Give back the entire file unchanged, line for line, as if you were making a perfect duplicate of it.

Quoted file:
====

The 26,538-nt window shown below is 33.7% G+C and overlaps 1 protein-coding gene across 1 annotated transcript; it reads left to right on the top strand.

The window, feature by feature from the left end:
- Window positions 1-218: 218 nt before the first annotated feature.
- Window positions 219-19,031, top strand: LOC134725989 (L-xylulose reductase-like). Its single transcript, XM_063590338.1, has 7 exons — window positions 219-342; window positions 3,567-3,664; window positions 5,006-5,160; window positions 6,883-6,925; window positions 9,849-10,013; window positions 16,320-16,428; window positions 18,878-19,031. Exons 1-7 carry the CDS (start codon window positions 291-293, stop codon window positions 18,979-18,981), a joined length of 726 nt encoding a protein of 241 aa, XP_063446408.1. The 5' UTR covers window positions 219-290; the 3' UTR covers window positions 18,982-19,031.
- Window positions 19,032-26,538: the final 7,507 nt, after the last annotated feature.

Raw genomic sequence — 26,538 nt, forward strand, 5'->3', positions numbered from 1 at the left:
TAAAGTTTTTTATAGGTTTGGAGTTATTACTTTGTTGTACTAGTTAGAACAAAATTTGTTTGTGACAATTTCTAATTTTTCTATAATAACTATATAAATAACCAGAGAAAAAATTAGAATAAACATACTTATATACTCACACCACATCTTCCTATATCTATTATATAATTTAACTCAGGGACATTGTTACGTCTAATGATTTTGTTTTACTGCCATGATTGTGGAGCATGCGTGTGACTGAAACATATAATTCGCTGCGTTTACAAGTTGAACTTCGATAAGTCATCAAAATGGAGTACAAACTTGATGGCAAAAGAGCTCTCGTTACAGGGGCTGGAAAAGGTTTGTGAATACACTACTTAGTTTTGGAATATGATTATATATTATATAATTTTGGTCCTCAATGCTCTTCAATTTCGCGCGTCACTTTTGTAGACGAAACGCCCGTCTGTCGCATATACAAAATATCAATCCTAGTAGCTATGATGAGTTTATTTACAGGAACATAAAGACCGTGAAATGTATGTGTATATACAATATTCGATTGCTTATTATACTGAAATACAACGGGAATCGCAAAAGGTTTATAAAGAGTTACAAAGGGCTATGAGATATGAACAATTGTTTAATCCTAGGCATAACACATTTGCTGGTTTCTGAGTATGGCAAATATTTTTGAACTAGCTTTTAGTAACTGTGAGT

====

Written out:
The 26,538-nt window shown below is 33.7% G+C and overlaps 1 protein-coding gene across 1 annotated transcript; it reads left to right on the top strand.

The window, feature by feature from the left end:
- Window positions 1-218: 218 nt before the first annotated feature.
- Window positions 219-19,031, top strand: LOC134725989 (L-xylulose reductase-like). Its single transcript, XM_063590338.1, has 7 exons — window positions 219-342; window positions 3,567-3,664; window positions 5,006-5,160; window positions 6,883-6,925; window positions 9,849-10,013; window positions 16,320-16,428; window positions 18,878-19,031. Exons 1-7 carry the CDS (start codon window positions 291-293, stop codon window positions 18,979-18,981), a joined length of 726 nt encoding a protein of 241 aa, XP_063446408.1. The 5' UTR covers window positions 219-290; the 3' UTR covers window positions 18,982-19,031.
- Window positions 19,032-26,538: the final 7,507 nt, after the last annotated feature.

Raw genomic sequence — 26,538 nt, forward strand, 5'->3', positions numbered from 1 at the left:
TAAAGTTTTTTATAGGTTTGGAGTTATTACTTTGTTGTACTAGTTAGAACAAAATTTGTTTGTGACAATTTCTAATTTTTCTATAATAACTATATAAATAACCAGAGAAAAAATTAGAATAAACATACTTATATACTCACACCACATCTTCCTATATCTATTATATAATTTAACTCAGGGACATTGTTACGTCTAATGATTTTGTTTTACTGCCATGATTGTGGAGCATGCGTGTGACTGAAACATATAATTCGCTGCGTTTACAAGTTGAACTTCGATAAGTCATCAAAATGGAGTACAAACTTGATGGCAAAAGAGCTCTCGTTACAGGGGCTGGAAAAGGTTTGTGAATACACTACTTAGTTTTGGAATATGATTATATATTATATAATTTTGGTCCTCAATGCTCTTCAATTTCGCGCGTCACTTTTGTAGACGAAACGCCCGTCTGTCGCATATACAAAATATCAATCCTAGTAGCTATGATGAGTTTATTTACAGGAACATAAAGACCGTGAAATGTATGTGTATATACAATATTCGATTGCTTATTATACTGAAATACAACGGGAATCGCAAAAGGTTTATAAAGAGTTACAAAGGGCTATGAGATATGAACAATTGTTTAATCCTAGGCATAACACATTTGCTGGTTTCTGAGTATGGCAAATATTTTTGAACTAGCTTTTAGTAACTGTGAGT